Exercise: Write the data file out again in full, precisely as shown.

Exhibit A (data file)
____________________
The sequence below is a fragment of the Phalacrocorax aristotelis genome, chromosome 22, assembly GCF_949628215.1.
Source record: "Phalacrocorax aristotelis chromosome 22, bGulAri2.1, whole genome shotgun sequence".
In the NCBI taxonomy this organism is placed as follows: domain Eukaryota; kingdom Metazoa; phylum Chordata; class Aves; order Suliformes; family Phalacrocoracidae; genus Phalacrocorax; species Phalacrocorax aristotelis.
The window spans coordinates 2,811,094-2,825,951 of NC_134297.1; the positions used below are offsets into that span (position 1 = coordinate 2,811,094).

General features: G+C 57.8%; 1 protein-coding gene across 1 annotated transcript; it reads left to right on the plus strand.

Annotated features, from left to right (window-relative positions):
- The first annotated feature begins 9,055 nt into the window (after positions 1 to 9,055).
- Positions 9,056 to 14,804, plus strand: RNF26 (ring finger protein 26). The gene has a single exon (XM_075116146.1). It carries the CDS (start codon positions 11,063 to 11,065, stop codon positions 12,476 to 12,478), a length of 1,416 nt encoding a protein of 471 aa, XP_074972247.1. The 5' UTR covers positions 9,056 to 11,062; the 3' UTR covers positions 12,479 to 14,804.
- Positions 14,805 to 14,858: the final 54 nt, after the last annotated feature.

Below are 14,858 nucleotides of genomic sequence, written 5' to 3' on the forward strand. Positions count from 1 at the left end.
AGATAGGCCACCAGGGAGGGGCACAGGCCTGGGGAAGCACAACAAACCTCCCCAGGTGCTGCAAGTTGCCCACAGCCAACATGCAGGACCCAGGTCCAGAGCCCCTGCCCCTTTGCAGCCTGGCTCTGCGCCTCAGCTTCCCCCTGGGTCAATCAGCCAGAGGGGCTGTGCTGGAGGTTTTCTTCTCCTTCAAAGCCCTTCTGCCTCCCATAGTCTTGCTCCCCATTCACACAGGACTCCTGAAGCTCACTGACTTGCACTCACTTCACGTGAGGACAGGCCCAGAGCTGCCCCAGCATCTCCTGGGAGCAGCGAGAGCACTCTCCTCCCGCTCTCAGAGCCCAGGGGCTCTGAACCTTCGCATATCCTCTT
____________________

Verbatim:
The sequence below is a fragment of the Phalacrocorax aristotelis genome, chromosome 22, assembly GCF_949628215.1.
Source record: "Phalacrocorax aristotelis chromosome 22, bGulAri2.1, whole genome shotgun sequence".
In the NCBI taxonomy this organism is placed as follows: domain Eukaryota; kingdom Metazoa; phylum Chordata; class Aves; order Suliformes; family Phalacrocoracidae; genus Phalacrocorax; species Phalacrocorax aristotelis.
The window spans coordinates 2,811,094-2,825,951 of NC_134297.1; the positions used below are offsets into that span (position 1 = coordinate 2,811,094).

General features: G+C 57.8%; 1 protein-coding gene across 1 annotated transcript; it reads left to right on the plus strand.

Annotated features, from left to right (window-relative positions):
- The first annotated feature begins 9,055 nt into the window (after positions 1 to 9,055).
- Positions 9,056 to 14,804, plus strand: RNF26 (ring finger protein 26). The gene has a single exon (XM_075116146.1). It carries the CDS (start codon positions 11,063 to 11,065, stop codon positions 12,476 to 12,478), a length of 1,416 nt encoding a protein of 471 aa, XP_074972247.1. The 5' UTR covers positions 9,056 to 11,062; the 3' UTR covers positions 12,479 to 14,804.
- Positions 14,805 to 14,858: the final 54 nt, after the last annotated feature.

Below are 14,858 nucleotides of genomic sequence, written 5' to 3' on the forward strand. Positions count from 1 at the left end.
AGATAGGCCACCAGGGAGGGGCACAGGCCTGGGGAAGCACAACAAACCTCCCCAGGTGCTGCAAGTTGCCCACAGCCAACATGCAGGACCCAGGTCCAGAGCCCCTGCCCCTTTGCAGCCTGGCTCTGCGCCTCAGCTTCCCCCTGGGTCAATCAGCCAGAGGGGCTGTGCTGGAGGTTTTCTTCTCCTTCAAAGCCCTTCTGCCTCCCATAGTCTTGCTCCCCATTCACACAGGACTCCTGAAGCTCACTGACTTGCACTCACTTCACGTGAGGACAGGCCCAGAGCTGCCCCAGCATCTCCTGGGAGCAGCGAGAGCACTCTCCTCCCGCTCTCAGAGCCCAGGGGCTCTGAACCTTCGCATATCCTCTT